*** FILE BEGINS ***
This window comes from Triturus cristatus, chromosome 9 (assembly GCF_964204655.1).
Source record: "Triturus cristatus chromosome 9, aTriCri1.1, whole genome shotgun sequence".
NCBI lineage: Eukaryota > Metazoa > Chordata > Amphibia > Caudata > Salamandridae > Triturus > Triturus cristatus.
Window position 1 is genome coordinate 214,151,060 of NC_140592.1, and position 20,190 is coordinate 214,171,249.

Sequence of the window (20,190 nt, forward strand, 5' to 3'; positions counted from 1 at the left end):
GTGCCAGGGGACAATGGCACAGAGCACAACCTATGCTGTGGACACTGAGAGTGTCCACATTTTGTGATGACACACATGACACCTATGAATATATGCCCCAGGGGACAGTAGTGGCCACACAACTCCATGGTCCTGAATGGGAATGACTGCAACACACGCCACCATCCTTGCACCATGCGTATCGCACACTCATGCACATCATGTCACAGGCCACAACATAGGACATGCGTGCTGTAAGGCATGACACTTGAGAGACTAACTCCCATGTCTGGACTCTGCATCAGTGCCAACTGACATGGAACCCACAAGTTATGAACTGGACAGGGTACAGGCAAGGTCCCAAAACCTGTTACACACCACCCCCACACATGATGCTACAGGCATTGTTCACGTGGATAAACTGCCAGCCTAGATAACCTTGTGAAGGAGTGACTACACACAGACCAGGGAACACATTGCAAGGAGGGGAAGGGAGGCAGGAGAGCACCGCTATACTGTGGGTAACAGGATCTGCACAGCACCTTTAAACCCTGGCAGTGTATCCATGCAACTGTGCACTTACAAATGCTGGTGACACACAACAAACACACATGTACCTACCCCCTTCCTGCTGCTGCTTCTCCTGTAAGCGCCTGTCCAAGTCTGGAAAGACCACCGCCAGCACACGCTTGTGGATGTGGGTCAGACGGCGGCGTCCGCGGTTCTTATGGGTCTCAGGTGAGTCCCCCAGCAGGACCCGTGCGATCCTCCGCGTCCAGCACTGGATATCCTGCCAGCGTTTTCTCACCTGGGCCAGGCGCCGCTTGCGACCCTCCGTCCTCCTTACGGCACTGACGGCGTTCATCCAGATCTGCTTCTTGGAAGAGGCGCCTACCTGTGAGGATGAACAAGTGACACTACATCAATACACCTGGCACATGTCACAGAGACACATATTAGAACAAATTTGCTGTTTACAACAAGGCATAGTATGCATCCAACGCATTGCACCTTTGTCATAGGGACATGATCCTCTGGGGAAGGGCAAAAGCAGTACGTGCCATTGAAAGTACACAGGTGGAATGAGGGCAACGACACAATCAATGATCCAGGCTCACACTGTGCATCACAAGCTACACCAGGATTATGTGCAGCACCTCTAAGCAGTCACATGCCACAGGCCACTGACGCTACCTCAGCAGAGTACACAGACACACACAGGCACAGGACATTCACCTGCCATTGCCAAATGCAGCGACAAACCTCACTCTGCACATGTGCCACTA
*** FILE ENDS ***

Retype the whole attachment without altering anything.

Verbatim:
This window comes from Triturus cristatus, chromosome 9 (assembly GCF_964204655.1).
Source record: "Triturus cristatus chromosome 9, aTriCri1.1, whole genome shotgun sequence".
NCBI lineage: Eukaryota > Metazoa > Chordata > Amphibia > Caudata > Salamandridae > Triturus > Triturus cristatus.
Window position 1 is genome coordinate 214,151,060 of NC_140592.1, and position 20,190 is coordinate 214,171,249.

Sequence of the window (20,190 nt, forward strand, 5' to 3'; positions counted from 1 at the left end):
GTGCCAGGGGACAATGGCACAGAGCACAACCTATGCTGTGGACACTGAGAGTGTCCACATTTTGTGATGACACACATGACACCTATGAATATATGCCCCAGGGGACAGTAGTGGCCACACAACTCCATGGTCCTGAATGGGAATGACTGCAACACACGCCACCATCCTTGCACCATGCGTATCGCACACTCATGCACATCATGTCACAGGCCACAACATAGGACATGCGTGCTGTAAGGCATGACACTTGAGAGACTAACTCCCATGTCTGGACTCTGCATCAGTGCCAACTGACATGGAACCCACAAGTTATGAACTGGACAGGGTACAGGCAAGGTCCCAAAACCTGTTACACACCACCCCCACACATGATGCTACAGGCATTGTTCACGTGGATAAACTGCCAGCCTAGATAACCTTGTGAAGGAGTGACTACACACAGACCAGGGAACACATTGCAAGGAGGGGAAGGGAGGCAGGAGAGCACCGCTATACTGTGGGTAACAGGATCTGCACAGCACCTTTAAACCCTGGCAGTGTATCCATGCAACTGTGCACTTACAAATGCTGGTGACACACAACAAACACACATGTACCTACCCCCTTCCTGCTGCTGCTTCTCCTGTAAGCGCCTGTCCAAGTCTGGAAAGACCACCGCCAGCACACGCTTGTGGATGTGGGTCAGACGGCGGCGTCCGCGGTTCTTATGGGTCTCAGGTGAGTCCCCCAGCAGGACCCGTGCGATCCTCCGCGTCCAGCACTGGATATCCTGCCAGCGTTTTCTCACCTGGGCCAGGCGCCGCTTGCGACCCTCCGTCCTCCTTACGGCACTGACGGCGTTCATCCAGATCTGCTTCTTGGAAGAGGCGCCTACCTGTGAGGATGAACAAGTGACACTACATCAATACACCTGGCACATGTCACAGAGACACATATTAGAACAAATTTGCTGTTTACAACAAGGCATAGTATGCATCCAACGCATTGCACCTTTGTCATAGGGACATGATCCTCTGGGGAAGGGCAAAAGCAGTACGTGCCATTGAAAGTACACAGGTGGAATGAGGGCAACGACACAATCAATGATCCAGGCTCACACTGTGCATCACAAGCTACACCAGGATTATGTGCAGCACCTCTAAGCAGTCACATGCCACAGGCCACTGACGCTACCTCAGCAGAGTACACAGACACACACAGGCACAGGACATTCACCTGCCATTGCCAAATGCAGCGACAAACCTCACTCTGCACATGTGCCACTA